In the end, Judge Richard Berman’s decision didn’t come down to innocence or guilt; it came down to fairness. And in that regard, the NFL was on the short end of the stick.
Does the league have a leg to stand on when its actions are interpreted as unfair?
In a word, no. In two words, not really.
“I think Berman’s decision becomes more difficult to overturn on appeal now because he looked so much at failures in the process,” sports lawyer and Ohio University professor Robert Boland said on CBS Sports Radio’s Tiki and Tierney. “Now historically, you can look at an arbitration decision and they don’t need to be fair; they just need to be clean, if you were to think about it that way. Perfect arbitration decision, not so much. But if there’s a clean process, you’re okay. Here, (he’s saying) the NFL messed up the process so bad along the way that it was unrecognizable and unfair. So I think it’s a very tough job for him to overturn. And here’s the one thing that maybe didn’t surprise me, but certainly he gave the NFL ample opportunity. He telegraphed this decision a long way by telling (them) to settle, by ordering the commissioner and Jeff Pash into his courtroom and giving them the time this week for the decision to drop. They certainly had an opportunity to settle it right up until Thursday morning.”
Some may argue that the NFLPA gave Goodell the power to be judge and jury, so they can’t complain and take legal action every time they disagree with the commissioner’s ruling. That’s a valid argument.
But there must be some semblance of fairness – even if that isn’t explicitly stated in the CBA.
“I think that (the league is) half right in that argument, and that would be their best legal argument – that an outcome that’s considered, or at least kind of set out in the CBA, is certainly allowable, and the court, rather than rejecting it, should actually affirm it,” Boland said. “The difference is, that you don’t get to give away every substantive right and you don’t get to mess the process up. There are some fundamental issues of due process and fairness – notice being one of them – and that was a key provision for Jeff Kessler to attack on behalf of Brady. The other being the ability to confront your witnesses and have a meaningful trial – and that’s another place where the NFL seemingly erred along the way. So the NFL in some ways over-investigated and over-tired this case. I think that Roger Goodell probably could have upheld a suspension simply by having Tom Brady and asking him what happened and saying he found him not credible – and evasive even. So a much quicker process could have been handled.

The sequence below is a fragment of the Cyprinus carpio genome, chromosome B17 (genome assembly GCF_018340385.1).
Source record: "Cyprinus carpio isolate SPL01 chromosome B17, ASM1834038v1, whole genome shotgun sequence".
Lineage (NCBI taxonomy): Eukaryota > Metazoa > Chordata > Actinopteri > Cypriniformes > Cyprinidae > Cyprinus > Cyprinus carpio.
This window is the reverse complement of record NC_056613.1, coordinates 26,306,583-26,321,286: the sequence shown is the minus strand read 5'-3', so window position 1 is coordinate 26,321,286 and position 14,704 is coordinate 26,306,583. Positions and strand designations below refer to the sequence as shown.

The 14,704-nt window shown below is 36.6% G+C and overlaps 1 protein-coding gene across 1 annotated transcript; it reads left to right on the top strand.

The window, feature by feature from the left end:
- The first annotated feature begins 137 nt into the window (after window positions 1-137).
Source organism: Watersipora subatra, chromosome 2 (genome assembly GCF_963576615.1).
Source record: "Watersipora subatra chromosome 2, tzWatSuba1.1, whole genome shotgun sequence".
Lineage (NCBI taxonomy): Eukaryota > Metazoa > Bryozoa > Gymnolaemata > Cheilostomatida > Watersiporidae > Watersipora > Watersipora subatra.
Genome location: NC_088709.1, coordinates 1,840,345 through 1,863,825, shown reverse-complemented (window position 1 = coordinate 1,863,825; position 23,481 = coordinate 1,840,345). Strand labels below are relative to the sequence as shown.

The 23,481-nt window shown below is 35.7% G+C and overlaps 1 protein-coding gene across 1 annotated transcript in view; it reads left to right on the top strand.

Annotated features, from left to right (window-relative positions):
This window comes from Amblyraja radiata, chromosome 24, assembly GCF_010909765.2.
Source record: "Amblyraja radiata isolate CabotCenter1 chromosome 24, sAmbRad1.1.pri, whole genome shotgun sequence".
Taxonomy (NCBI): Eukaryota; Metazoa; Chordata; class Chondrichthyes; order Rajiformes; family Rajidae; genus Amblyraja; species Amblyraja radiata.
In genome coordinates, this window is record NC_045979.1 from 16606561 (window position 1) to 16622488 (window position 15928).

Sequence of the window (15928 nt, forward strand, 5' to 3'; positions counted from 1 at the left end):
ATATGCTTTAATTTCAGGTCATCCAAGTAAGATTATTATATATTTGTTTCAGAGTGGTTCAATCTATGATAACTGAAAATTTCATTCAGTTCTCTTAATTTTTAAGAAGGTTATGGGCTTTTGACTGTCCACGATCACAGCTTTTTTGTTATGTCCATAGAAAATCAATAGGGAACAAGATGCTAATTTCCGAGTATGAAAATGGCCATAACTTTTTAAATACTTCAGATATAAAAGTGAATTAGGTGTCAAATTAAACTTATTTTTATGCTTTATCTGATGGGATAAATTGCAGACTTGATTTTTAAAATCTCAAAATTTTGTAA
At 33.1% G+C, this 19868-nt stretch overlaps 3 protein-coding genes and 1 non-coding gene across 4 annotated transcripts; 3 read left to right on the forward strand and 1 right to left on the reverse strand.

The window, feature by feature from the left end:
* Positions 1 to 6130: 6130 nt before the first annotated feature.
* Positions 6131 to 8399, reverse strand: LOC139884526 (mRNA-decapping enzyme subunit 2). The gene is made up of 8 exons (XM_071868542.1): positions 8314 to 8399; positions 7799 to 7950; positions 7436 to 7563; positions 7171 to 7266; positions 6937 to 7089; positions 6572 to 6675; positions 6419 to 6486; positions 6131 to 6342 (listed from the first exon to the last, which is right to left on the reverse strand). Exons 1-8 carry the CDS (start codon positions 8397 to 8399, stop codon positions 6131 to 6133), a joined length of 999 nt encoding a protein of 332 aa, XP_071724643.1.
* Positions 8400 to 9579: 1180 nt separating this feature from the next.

“We as lawyers always say a lot of times, the police arrest the guilty person, but they get off because they messed up the procedure,” Boland continued. “We win our cases because of procedure and I think that’s exactly what happened here – and because Judge Berman rooted this so much in procedure, it’s going to be very hard for the NFL to overturn this on appeal. I think really given the timing of it right now, it really takes it out of the 2015 season and it may be into the 2016 season or even beyond before we see it. So I think the NFL will probably appeal with great ferocity, but I’m not sure what an appeal really does to fundamentally change this circumstance.”